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  ID Week
Oct 8-12 2014
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Hip Fracture Rate Higher With HIV/HBV Than HIV Alone in Medicaid Analysis
  IDWeek 2014, October 8-12, 2014, Philadelphia
IDSA: Increased Risk of Hip Fracture Associated with Dually-Treated HIV/Hepatitis B Virus Coinfection - (10/15/14)
IDSA: Structural Bone Deficits in HIV/HCV, HCV-Monoinfected, and HIV-Monoinfected Women - (10/14/14)
Mark Mascolini
Medicaid recipients treated for HIV and HBV infection had higher hip fracture incidence than people taking antiretroviral therapy (ART) for HIV infection or people with neither HIV nor HBV [1]. For every 1000 people, those treated for HIV and HBV had 4 additional hip fractures in 5 years than those treated only for HIV or only for HBV.
Both HIV and HBV infection have been linked to decreased bone mineral density, probably partly because of HIV- and HBV-associated inflammation inhibiting bone formation and increasing bone resorption, and partly because of behavioral and disease-related cofactors common in people with HIV or HBV. Because no studies have assessed fracture risk in people with HIV/HBV coinfection, University of Pennsylvania researchers conducted this large analysis of people in the Medicaid populations of California, Florida, New York, Ohio, and Pennsylvania during 1999-2007.
This retrospective analysis aimed to determine time to incident hip fracture risk with dually treated HIV/HBV infection versus (1) treated HBV monoinfection, (2) treated HIV monoinfection, and (3) neither infection. The researchers matched the coinfected cohort to comparison cohorts according to propensity scores reflecting relevant variables. Weighted survival models accounting for competing risks estimated cumulative incidence and hazard ratios for incident hip fracture in the HIV/HBV group versus the three comparison groups.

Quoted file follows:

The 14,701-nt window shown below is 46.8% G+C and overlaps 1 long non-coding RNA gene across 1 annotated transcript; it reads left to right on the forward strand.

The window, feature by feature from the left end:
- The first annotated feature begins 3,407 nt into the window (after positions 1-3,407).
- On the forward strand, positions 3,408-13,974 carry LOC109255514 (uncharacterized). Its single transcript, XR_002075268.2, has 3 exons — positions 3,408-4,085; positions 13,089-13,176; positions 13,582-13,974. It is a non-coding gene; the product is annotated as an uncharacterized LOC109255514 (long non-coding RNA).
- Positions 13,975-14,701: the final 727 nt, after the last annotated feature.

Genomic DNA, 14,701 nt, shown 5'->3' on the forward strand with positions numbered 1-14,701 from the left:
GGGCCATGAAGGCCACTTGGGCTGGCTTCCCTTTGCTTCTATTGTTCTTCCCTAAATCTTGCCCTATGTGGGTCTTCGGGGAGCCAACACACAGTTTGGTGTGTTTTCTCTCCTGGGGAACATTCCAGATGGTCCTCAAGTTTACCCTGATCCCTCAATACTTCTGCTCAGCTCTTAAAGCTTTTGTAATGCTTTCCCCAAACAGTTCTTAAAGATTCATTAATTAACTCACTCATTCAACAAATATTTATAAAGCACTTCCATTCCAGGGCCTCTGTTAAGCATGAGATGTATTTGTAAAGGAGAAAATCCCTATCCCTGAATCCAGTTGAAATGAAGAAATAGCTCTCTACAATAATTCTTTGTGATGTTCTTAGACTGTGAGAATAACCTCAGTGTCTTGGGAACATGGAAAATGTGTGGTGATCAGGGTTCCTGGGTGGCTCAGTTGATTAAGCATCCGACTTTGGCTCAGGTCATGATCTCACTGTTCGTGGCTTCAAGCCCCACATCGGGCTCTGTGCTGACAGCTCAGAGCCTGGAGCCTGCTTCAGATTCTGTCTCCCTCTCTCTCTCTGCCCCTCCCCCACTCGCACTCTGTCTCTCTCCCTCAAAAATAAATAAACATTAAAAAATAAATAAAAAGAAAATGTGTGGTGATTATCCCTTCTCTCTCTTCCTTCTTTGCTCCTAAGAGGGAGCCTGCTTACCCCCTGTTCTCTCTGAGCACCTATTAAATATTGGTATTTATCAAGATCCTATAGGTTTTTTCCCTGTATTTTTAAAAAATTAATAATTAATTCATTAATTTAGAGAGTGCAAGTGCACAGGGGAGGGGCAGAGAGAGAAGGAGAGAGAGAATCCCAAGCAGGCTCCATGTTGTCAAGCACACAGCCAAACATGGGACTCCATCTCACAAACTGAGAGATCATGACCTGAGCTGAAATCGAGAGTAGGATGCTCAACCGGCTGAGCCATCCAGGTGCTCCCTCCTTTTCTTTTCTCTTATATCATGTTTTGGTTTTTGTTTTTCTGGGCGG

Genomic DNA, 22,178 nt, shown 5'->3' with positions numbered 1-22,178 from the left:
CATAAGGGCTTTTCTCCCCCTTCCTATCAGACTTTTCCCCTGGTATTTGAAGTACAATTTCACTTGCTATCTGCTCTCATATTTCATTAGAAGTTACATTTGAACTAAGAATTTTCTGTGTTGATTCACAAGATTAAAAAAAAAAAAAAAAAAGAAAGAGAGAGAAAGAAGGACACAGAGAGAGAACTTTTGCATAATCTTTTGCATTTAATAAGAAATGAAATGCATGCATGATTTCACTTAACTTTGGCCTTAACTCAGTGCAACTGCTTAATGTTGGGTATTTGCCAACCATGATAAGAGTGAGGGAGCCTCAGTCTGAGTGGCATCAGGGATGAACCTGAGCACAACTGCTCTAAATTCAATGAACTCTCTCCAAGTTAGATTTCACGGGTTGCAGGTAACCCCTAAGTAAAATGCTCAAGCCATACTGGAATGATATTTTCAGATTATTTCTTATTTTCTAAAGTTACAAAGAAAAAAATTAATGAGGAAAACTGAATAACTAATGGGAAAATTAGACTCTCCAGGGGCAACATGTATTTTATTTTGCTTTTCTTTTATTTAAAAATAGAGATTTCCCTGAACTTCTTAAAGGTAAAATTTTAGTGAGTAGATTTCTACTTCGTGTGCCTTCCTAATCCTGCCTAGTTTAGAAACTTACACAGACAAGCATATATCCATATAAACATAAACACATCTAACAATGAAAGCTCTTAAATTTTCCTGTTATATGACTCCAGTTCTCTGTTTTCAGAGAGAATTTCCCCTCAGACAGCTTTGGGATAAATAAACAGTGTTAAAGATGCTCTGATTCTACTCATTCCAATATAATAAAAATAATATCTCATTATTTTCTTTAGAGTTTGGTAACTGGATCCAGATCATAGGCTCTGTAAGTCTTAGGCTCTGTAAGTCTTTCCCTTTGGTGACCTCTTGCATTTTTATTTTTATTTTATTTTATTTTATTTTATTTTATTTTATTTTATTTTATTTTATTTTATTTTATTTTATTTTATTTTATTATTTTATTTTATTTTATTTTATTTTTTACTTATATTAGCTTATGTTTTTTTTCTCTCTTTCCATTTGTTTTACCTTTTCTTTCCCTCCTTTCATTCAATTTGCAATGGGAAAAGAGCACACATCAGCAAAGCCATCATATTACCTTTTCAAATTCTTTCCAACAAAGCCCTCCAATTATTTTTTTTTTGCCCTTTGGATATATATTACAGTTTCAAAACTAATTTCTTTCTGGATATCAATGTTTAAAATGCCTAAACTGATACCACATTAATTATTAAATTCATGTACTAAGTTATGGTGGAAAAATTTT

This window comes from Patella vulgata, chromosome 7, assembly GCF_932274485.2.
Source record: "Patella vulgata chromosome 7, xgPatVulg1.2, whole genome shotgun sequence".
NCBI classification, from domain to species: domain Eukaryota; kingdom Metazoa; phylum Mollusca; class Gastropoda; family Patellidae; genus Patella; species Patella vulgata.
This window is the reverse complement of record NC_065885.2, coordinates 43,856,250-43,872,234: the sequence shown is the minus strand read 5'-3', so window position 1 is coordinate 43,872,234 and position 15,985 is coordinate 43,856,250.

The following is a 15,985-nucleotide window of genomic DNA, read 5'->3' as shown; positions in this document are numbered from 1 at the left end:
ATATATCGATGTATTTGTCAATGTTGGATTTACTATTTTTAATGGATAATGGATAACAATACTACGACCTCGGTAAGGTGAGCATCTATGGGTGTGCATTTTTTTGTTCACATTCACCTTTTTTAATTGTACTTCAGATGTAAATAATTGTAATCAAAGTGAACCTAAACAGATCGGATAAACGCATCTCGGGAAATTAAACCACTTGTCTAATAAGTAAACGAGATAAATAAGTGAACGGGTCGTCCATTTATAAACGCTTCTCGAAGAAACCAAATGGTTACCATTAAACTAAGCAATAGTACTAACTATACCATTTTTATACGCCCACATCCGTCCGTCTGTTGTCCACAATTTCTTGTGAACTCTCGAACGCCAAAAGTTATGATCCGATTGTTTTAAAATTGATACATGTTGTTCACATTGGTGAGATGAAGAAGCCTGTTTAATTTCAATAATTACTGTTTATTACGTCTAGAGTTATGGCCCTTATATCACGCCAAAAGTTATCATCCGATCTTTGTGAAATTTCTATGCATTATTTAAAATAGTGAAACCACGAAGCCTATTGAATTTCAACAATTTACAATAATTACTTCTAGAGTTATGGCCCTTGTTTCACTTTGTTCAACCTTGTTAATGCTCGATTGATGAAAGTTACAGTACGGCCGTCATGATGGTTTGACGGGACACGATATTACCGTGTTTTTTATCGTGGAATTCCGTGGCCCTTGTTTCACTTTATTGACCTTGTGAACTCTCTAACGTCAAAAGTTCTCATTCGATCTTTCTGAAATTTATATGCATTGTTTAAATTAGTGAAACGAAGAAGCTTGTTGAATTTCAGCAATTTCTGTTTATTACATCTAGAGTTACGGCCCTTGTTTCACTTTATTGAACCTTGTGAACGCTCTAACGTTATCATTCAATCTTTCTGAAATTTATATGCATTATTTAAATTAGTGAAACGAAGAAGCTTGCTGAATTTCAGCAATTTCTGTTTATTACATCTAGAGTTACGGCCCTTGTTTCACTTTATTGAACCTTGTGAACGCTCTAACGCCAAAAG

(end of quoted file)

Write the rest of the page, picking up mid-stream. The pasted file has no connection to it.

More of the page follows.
The three comparisons included (1) 1007 dually treated HIV/HBV patients and 1007 treated HBV patients, (2) 4155 dually treated HIV/HBV patients and 16,579 treated HIV patients, and (3) 4150 dually treated HIV/HBV patients and 16,522 uninfected people. Cumulative hip fracture incidence at 5 years was always higher in the dually treated HIV/HBV group:
-- HIV/HBV 0.70% versus HBV alone 0.27% (not significant)
-- HIV/HBV 1.70% versus HIV alone 1.24% (significant)
-- HIV/HBV 1.48% versus neither HIV nor HBV 0.83% (significant)
In an analysis accounting for tenofovir use, at 5 years dually treated HIV/HBV patients had a 37% higher hip fracture risk than ART-treated HIV patients (adjusted hazard ratio [aHR] 1.37, 95% confidence interval [CI] 1.03 to 1.83). And at 5 years dually treated HIV/HBV patients had an 83% higher fracture risk than uninfected people (aHR 1.83, 95% CI 1.33 to 2.51). In the comparison of HIV/HBV patients with HBV-monoinfected patients, fracture risk was greater with coinfection but not significantly so (aHR 2.62, 95% CI 0.92 to 7.51).
The researchers calculated that HIV/HBV-coinfected people had 4 or more hip fractures per 1000 people than each of the comparison groups at 5 years:
-- HIV/HBV versus HBV alone: 4.3 additional hip fractures
-- HIV/HBV versus HIV alone: 4.6 additional hip fractures
-- HIV/HBV versus uninfected: 6.6 additional hip fractures
The researchers concluded that among Medicaid enrollees hip fracture risk is significantly higher with dually treated HIV/HBV infection than with antiretroviral-treated HIV infection or neither infection. They proposed that future studies "examine mechanisms for bone disease as well as intervention and therapies to prevent fractures among coinfected patients."
1. Lo Re III V, Byrne D, Newcomb C, et al. Increased risk of hip fracture associated with dually-treated HIV/hepatitis B virus coinfection. IDWeek 2014. October 8-12, 2014, Philadelphia. Abstract 1603.